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Demi. 2013-02-21 21:03

Quote:

Originally Posted by ogon_bat (Post 4563711)
I do not think it was slanted to the left, the right has move rightward in the USA in recent years so I think it is quite realistic.

No, the way the questions were worded made me even think on which to select, despite having a firm belief on many of them. It painted a picture of being a bad person for voting right on some (quite a few, actually).

Kaijo 2013-02-21 21:03

Quote:

Originally Posted by Triple_R (Post 4563727)
That doesn't mean it's Ok to steal.

I don't think it is "ok" to steal, either. But I do understand those who feel they have to in order to survive and take care of their family. But my solutions would actually decrease crime and the need to steal, which I'll get to below.

To make this question more relevant to the forum... how many here download anime that has been licensed? Or download other shows? You're probably violating copyright law, which the industry tells us is stealing. Do we listen? Or contribute to the "problem"? It is against the law.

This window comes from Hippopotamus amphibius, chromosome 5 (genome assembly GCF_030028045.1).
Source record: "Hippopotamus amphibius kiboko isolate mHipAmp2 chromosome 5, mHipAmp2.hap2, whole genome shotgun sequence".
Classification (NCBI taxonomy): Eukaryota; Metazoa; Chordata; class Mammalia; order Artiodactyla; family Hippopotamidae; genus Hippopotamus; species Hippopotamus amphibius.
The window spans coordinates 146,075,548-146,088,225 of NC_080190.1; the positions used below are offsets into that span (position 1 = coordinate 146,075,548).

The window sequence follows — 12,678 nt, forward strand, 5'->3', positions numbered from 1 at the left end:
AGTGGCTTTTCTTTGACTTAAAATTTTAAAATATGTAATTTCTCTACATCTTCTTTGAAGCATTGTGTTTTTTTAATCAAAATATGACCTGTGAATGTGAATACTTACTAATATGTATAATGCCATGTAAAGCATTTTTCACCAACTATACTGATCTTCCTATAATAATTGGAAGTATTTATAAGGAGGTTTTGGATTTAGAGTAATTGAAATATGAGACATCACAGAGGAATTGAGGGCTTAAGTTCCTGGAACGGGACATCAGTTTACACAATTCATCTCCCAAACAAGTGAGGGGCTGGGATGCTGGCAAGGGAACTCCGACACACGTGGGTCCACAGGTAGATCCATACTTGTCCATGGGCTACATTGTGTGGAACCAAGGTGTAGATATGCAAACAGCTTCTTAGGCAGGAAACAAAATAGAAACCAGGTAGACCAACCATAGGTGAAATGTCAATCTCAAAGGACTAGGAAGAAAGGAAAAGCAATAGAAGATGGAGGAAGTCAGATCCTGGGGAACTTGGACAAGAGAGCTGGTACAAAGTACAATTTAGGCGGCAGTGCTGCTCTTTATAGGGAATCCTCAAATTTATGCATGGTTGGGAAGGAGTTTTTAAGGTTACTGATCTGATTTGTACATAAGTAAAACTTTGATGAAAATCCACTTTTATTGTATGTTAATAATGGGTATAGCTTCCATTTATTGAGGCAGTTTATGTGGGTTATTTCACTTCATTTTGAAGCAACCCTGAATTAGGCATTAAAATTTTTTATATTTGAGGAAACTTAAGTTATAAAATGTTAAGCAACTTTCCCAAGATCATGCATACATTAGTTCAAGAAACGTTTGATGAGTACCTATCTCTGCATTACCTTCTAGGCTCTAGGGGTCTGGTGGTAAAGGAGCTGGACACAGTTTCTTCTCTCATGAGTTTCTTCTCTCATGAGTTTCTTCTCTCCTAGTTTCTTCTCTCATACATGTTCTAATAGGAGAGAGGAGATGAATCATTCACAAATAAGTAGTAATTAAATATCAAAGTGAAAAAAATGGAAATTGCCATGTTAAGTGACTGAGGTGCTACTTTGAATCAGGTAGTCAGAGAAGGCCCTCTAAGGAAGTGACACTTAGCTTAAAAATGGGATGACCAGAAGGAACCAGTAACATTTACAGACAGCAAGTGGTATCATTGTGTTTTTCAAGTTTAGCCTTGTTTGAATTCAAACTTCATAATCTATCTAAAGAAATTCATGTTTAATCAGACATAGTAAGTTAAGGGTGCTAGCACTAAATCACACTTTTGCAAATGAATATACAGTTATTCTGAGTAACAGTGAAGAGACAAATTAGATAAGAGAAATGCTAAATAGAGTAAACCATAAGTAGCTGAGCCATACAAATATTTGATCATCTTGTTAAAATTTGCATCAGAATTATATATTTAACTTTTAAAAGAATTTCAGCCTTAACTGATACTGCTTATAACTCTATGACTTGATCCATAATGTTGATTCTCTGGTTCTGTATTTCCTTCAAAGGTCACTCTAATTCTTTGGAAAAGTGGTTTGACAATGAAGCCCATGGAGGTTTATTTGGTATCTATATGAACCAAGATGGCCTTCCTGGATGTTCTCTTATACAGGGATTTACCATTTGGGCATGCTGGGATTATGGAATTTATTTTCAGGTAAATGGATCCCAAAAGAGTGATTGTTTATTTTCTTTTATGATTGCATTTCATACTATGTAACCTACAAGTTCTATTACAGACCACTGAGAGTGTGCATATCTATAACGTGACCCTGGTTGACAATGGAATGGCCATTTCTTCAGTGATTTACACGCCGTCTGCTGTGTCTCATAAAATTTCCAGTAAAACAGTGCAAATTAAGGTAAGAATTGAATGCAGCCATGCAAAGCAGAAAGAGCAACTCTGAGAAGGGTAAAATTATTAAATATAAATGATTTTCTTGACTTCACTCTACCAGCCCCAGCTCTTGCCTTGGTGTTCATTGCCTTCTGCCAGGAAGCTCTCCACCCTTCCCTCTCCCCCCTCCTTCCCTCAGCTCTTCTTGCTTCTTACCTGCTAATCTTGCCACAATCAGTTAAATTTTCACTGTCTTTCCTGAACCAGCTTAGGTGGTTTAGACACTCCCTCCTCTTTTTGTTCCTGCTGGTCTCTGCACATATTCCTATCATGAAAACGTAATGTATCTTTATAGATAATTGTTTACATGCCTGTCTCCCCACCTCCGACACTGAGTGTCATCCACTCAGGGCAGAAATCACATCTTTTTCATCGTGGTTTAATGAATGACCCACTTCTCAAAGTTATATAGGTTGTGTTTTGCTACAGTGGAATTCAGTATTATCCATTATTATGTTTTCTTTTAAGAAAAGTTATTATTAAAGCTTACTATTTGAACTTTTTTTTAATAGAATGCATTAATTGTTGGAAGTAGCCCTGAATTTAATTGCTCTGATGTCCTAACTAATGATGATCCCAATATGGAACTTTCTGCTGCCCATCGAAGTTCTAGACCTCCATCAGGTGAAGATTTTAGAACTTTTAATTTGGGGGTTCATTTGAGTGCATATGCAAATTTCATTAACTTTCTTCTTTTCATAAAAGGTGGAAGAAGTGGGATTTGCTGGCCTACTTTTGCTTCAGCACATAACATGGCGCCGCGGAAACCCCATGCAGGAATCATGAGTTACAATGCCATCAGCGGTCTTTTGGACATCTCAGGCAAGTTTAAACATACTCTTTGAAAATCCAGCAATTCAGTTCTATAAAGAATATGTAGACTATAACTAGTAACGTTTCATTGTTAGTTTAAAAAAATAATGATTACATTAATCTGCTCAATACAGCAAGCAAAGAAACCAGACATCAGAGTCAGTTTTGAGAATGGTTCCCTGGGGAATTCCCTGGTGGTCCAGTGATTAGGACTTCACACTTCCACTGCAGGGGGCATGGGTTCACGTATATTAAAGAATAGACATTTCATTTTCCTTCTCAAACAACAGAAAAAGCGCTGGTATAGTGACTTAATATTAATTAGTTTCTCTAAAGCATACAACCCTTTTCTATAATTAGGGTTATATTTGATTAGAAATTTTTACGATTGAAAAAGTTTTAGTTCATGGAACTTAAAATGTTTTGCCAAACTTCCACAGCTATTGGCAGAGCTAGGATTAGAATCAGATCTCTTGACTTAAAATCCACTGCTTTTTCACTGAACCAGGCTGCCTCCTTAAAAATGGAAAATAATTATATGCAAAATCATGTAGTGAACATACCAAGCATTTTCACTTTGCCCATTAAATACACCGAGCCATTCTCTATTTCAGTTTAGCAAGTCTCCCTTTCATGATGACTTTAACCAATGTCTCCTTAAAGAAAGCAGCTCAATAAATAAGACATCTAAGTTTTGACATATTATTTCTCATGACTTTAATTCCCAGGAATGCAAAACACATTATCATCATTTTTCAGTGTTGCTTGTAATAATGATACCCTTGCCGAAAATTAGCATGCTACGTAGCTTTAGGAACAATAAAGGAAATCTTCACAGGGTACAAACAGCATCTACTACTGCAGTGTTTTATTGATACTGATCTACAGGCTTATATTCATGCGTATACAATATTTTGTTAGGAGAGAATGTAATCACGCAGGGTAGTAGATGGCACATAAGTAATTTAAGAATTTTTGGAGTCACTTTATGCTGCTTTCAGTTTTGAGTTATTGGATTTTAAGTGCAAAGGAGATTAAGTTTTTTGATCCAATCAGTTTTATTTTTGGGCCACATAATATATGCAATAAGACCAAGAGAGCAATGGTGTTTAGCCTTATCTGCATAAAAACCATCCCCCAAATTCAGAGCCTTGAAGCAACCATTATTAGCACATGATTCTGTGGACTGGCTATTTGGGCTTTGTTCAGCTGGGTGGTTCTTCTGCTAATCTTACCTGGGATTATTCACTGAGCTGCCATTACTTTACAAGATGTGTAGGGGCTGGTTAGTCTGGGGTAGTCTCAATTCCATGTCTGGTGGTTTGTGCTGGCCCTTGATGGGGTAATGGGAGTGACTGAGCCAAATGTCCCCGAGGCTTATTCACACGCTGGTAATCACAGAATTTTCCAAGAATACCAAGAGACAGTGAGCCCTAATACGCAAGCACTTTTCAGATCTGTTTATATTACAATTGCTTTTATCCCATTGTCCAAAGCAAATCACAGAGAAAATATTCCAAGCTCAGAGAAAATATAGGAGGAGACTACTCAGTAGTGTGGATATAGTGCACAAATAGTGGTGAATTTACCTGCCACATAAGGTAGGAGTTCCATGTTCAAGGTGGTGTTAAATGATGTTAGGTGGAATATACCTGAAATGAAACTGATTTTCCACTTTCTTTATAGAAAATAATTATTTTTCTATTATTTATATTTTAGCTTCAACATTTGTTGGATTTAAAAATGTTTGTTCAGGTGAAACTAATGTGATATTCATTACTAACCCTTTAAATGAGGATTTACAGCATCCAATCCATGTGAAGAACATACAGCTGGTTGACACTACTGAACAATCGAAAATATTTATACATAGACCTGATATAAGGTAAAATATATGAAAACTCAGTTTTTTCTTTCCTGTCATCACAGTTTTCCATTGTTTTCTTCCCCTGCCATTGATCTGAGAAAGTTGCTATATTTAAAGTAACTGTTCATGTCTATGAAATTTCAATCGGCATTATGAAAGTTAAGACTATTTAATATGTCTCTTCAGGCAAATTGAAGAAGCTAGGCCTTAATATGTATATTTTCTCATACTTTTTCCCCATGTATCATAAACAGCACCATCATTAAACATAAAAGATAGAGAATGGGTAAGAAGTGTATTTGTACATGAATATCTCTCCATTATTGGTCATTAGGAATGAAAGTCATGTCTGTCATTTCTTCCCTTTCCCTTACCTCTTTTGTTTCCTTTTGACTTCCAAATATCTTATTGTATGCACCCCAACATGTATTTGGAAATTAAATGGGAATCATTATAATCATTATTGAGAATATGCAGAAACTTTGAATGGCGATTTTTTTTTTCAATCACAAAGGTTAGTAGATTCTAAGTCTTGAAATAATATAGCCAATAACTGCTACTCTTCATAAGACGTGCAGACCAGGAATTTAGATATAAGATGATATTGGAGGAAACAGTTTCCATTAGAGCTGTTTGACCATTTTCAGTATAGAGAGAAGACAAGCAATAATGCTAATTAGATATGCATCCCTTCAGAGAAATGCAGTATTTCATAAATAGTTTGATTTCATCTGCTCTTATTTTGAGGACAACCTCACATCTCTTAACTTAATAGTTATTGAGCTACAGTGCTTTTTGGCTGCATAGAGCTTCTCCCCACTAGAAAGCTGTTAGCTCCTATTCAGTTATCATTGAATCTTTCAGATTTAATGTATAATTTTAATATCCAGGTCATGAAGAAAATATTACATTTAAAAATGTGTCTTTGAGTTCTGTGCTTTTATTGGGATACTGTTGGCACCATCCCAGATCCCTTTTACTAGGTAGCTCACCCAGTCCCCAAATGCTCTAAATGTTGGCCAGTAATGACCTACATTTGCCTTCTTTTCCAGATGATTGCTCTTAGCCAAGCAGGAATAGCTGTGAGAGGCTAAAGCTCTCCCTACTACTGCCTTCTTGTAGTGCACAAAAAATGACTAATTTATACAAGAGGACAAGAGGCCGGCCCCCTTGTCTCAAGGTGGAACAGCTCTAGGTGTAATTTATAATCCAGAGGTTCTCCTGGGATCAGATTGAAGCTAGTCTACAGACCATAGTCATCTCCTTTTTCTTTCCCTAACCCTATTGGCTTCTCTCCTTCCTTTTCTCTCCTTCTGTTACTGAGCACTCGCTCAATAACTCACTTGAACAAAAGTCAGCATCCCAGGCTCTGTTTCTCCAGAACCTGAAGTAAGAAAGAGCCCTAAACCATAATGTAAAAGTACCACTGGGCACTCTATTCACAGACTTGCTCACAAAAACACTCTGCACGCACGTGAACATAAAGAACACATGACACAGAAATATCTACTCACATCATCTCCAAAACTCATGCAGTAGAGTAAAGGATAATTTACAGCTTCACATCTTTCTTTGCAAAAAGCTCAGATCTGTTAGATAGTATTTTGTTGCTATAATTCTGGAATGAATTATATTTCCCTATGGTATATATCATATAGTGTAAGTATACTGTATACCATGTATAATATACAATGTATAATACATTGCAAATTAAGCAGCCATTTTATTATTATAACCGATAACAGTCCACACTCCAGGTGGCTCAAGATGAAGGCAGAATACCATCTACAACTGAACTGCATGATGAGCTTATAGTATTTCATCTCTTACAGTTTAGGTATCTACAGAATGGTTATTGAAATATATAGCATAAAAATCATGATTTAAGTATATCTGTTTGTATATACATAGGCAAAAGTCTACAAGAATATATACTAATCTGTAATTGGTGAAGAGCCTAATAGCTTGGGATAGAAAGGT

Quote:

Are you really equating laws against stealing with laws in favor of slavery?
Not quite. I am using slavery laws as an example of an unjust law that most people would agree to not follow. There are unjust laws right now (not stealing) that make people poor, and keep them poor.

Quote:

I find this a bit hard to believe. You're going to have to crunch some impressive numbers to make me believe this.
There are some articles and experiments going on right now, that are starting to bear out my approach. Instead of outright explaining it, I'll link a couple of articles:

The Latest Approach to Homelessness: Give Them Homes
Housing homeless cheaper, more effective than status quo: study